2010’s Europeans – Norway vs Italy: the 7th match reported by Gluck

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The match against Norway was eagerly anticipated, even without their star player, Helegmo, they are always formidable opponents.

 The sequence of the team rotation was kept in tact so the starting line-up for this match would be Bocchi-Madala, who are lying third on the butler scoring system with a strike rate of 1.51 imps per board, which is pretty impressive over 80 boards, and Lauria-Versace.  They would be lining up against Charlsen-Hoftaniska and Brogeland-Svendsen. 

 
 
 

The first board saw Italy gain 10 imps playing 4H from the ‘right side’, essentially the lead was automatic and the Norwegians were down at trick 1.  The Scandanavians had a bye in the previous round so were somewhat refreshed and were playing and defending well. 

The Italians soon got into their stride, board 7 and 8 both produced swings into the in column, 12 and 11 respectively, on the former Versace played passively in defence in a quite unexpected fashion leaving the declarer to open up all the other suits.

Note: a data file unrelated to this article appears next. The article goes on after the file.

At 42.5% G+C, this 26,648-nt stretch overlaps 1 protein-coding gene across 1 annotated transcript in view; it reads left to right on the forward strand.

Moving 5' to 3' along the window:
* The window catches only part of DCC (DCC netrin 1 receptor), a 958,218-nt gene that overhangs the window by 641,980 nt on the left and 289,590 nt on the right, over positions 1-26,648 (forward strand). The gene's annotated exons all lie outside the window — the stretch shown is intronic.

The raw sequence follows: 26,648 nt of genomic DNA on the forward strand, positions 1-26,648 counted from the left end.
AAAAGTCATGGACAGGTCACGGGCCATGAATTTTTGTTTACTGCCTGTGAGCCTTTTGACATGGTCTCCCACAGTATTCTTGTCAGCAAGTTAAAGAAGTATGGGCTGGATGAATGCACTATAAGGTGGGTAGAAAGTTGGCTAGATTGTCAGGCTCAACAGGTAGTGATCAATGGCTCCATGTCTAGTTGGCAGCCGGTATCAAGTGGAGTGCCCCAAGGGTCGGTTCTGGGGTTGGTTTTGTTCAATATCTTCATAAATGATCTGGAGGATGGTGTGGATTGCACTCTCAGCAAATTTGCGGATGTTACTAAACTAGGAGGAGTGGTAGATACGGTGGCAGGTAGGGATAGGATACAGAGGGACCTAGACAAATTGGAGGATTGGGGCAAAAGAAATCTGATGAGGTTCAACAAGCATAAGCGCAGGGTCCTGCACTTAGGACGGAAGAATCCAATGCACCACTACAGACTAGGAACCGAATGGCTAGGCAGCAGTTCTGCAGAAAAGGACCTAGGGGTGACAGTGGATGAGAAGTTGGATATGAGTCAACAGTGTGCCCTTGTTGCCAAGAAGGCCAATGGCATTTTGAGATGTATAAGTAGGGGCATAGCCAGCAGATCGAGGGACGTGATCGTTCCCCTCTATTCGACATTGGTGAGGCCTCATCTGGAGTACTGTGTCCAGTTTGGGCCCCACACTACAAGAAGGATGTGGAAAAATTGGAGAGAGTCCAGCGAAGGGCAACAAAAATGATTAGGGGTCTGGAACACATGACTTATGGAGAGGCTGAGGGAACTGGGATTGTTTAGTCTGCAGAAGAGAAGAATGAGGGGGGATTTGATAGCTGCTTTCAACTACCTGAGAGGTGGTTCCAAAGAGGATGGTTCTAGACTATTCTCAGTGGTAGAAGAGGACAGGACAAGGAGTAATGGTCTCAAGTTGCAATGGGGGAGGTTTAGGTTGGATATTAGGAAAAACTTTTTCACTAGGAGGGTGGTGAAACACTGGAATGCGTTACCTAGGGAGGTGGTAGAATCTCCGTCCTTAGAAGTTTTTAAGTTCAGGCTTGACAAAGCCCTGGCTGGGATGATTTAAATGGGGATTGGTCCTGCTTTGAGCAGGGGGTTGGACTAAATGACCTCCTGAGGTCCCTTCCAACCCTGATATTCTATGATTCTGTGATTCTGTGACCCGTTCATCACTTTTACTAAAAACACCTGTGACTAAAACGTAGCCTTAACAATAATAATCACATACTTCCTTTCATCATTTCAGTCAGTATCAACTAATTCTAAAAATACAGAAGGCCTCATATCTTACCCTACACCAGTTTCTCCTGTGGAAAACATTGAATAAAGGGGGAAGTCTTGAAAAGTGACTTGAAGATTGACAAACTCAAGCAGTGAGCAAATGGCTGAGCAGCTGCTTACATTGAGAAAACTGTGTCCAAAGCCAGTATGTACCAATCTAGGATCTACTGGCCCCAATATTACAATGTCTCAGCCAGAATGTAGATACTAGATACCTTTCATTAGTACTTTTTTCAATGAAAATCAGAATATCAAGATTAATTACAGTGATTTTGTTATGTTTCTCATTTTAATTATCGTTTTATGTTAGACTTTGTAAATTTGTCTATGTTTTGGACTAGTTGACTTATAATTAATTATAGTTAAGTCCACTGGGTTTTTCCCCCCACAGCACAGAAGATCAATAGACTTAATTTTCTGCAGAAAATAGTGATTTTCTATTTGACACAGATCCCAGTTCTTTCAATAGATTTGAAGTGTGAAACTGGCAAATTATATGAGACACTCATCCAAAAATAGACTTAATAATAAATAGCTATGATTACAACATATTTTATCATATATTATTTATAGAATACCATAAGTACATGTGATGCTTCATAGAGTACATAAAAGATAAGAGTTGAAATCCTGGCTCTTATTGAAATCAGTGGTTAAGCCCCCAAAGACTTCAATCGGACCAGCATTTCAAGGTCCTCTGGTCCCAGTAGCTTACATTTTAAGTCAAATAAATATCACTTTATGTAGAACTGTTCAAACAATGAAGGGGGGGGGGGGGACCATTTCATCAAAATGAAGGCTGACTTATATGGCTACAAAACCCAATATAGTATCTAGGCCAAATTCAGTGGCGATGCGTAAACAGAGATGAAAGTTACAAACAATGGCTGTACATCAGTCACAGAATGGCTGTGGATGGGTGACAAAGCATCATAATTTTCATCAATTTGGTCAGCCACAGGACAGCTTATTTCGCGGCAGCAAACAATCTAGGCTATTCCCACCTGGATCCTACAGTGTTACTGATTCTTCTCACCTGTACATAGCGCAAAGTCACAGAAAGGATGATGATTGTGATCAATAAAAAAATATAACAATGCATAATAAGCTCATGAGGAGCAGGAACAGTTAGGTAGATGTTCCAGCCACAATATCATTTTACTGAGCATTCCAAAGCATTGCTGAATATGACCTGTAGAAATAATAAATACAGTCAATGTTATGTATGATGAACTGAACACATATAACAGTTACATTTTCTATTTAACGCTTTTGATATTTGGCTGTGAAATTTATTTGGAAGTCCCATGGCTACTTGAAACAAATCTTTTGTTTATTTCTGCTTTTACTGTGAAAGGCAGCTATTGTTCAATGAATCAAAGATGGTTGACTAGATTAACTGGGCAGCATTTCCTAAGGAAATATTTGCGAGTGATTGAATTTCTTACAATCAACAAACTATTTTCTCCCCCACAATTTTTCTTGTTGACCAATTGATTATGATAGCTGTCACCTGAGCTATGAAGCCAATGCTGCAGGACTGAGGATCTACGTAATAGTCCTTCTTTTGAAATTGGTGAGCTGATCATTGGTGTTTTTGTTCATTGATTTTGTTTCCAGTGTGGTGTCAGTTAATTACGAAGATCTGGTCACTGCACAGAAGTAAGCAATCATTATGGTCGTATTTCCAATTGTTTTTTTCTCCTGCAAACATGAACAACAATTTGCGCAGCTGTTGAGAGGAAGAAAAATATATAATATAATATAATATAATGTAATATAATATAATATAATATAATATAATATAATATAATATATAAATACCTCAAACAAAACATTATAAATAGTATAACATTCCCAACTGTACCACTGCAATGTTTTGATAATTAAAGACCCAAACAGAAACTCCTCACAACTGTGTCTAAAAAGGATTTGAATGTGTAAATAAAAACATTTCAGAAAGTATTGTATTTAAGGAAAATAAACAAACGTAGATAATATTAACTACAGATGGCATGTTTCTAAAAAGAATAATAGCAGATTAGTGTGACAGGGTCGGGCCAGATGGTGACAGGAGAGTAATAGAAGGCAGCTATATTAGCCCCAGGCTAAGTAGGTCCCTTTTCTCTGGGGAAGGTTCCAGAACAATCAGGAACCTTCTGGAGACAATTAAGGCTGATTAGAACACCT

Board 8, was the classic case of bidding 3NT with a single stop or bidding the seemingly safer contract of 5 in a minor, Versace chose to exercise Hamman’s Law, by bidding 3NT as a possible alternative, the Norwegians chose 5D, 9 tricks proved to be easier than 11. 

Board 12 the Norwegians bid a slam, 6H, which was cold, Bocchi and Madala had a slightly more competitive auction and had trouble locating the heart fit so ended in 6NT, which is cold on a finesse, a finesse that he declined to take, having heard a weak jump overcall on his left he placed the Qx on his right and 10xx on his left.  

On board 17, Alfredo and Lorenzo exercised their intuition and decided to stop at 5H, the Norwegians pressed on to the slam which was impossible to make since the there was no real play for the 12 trick, in the other room Madala chose to make a Lightner double and so killed the contract by a ruff.  The director was called when Bocchi seemed to expose a spade card on the lead, but then switched to a diamond for his partner to ruff.  At the time of going to press we have not heard what the final outcome is.

 However towards the end of the match, Norway did not shine, this might have been a combination of not playing particulary well and Italian pressure, but after the first 100 hands played the standard of play has been great, without being the greatest.

 

 

Eventually Italy run out as winners with a score of 72-44 (12-9)
 
 
 
 
 

 

 

Gluckenval, official commentator Vugraph BBO

Translated by Mr. John Wilmott

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